One of the most effective ways that the Safe Shops Project has been able to address health disparities is by connecting auto shop workers to health care. During the course of visiting shops, a primary and recurring topic that surfaced was lack of access to health care. Auto shop workers work day-to-day with toxic chemicals, and yet often have no access to health care for themselves or their families. In addition, the shops are located in polluted neighborhoods where people may lack access to care.
At the beginning of the program, auto shops were invited to host a health van event, providing free health screenings for the workers and community. This provided positive advertisement for the shop owner and served as a valuable service for the community. It also helps auto shops further buy into the Safe Shops Project and philosophy.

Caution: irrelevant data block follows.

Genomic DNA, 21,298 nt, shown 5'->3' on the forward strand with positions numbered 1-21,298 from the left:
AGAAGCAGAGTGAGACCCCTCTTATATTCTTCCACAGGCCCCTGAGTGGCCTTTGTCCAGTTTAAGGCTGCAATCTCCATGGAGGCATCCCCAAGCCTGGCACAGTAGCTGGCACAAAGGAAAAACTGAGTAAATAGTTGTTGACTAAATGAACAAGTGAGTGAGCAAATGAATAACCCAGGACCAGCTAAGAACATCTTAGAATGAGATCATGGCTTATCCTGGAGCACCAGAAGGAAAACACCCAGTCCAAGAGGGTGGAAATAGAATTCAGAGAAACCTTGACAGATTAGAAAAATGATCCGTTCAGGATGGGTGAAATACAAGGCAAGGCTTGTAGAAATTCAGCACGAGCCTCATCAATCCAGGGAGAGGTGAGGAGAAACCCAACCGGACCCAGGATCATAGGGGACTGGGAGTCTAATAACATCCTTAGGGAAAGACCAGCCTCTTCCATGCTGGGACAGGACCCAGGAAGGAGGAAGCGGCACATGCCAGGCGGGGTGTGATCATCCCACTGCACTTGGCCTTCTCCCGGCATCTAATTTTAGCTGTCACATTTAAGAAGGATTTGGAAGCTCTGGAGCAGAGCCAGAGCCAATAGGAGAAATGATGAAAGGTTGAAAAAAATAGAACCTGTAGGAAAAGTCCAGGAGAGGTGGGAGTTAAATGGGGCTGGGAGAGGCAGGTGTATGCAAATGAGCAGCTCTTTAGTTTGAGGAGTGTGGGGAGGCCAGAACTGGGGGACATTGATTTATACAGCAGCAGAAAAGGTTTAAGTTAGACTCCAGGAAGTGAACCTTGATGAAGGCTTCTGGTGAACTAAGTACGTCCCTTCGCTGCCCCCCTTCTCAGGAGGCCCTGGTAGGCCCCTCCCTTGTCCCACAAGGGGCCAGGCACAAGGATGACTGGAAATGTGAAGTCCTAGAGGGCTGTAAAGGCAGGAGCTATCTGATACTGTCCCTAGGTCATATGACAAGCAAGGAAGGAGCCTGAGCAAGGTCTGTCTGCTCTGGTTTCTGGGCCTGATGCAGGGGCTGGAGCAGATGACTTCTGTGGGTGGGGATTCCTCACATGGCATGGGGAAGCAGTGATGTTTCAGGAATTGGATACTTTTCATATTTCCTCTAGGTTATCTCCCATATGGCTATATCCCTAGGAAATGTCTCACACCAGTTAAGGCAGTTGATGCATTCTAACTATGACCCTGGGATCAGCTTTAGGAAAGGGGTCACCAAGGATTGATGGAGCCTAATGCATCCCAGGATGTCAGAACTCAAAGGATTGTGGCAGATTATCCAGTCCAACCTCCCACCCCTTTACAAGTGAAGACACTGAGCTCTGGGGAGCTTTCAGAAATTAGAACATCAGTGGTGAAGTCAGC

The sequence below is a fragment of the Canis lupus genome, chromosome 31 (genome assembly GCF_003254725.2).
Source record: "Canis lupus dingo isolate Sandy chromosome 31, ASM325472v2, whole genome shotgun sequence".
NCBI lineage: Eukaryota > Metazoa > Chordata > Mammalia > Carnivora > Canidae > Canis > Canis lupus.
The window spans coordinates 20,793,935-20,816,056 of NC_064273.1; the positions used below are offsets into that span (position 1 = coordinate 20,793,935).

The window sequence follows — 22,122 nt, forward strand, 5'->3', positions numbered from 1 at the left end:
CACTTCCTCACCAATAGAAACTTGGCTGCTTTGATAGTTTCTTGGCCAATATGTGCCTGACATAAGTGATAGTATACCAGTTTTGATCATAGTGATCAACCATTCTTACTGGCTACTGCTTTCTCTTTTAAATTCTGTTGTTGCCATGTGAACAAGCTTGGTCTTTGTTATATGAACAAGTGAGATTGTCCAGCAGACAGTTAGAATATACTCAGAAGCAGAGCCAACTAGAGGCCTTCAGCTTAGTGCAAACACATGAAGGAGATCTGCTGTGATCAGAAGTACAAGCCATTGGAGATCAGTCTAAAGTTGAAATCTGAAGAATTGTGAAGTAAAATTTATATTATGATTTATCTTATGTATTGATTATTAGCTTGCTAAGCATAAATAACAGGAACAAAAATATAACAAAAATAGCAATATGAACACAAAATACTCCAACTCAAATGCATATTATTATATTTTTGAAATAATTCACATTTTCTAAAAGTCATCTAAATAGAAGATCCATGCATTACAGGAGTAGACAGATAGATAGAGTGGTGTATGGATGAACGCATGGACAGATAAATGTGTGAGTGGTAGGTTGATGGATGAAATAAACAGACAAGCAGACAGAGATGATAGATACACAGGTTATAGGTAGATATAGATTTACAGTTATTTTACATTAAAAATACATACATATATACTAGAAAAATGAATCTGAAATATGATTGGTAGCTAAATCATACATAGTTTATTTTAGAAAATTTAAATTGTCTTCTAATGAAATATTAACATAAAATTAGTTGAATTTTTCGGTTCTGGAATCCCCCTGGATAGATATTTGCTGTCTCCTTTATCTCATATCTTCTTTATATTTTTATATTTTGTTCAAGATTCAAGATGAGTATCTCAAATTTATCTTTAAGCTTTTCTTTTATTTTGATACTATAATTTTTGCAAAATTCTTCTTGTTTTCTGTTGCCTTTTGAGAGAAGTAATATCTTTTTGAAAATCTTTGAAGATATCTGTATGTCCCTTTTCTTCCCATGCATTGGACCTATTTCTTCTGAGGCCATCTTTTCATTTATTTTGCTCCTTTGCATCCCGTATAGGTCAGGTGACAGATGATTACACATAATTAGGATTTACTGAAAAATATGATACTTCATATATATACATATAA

In addition, the Safe Shops Project was able to leverage funds to hire a full time public health advocate to further help auto shops access health care. There is also a prompt in the worker survey to remind the person conducting the survey to offer health care referrals to the workers. The full time advocate can help the worker access health care, and there is also a referral sheet that can be delivered to the Mayor’s Health Line to follow up with the workers.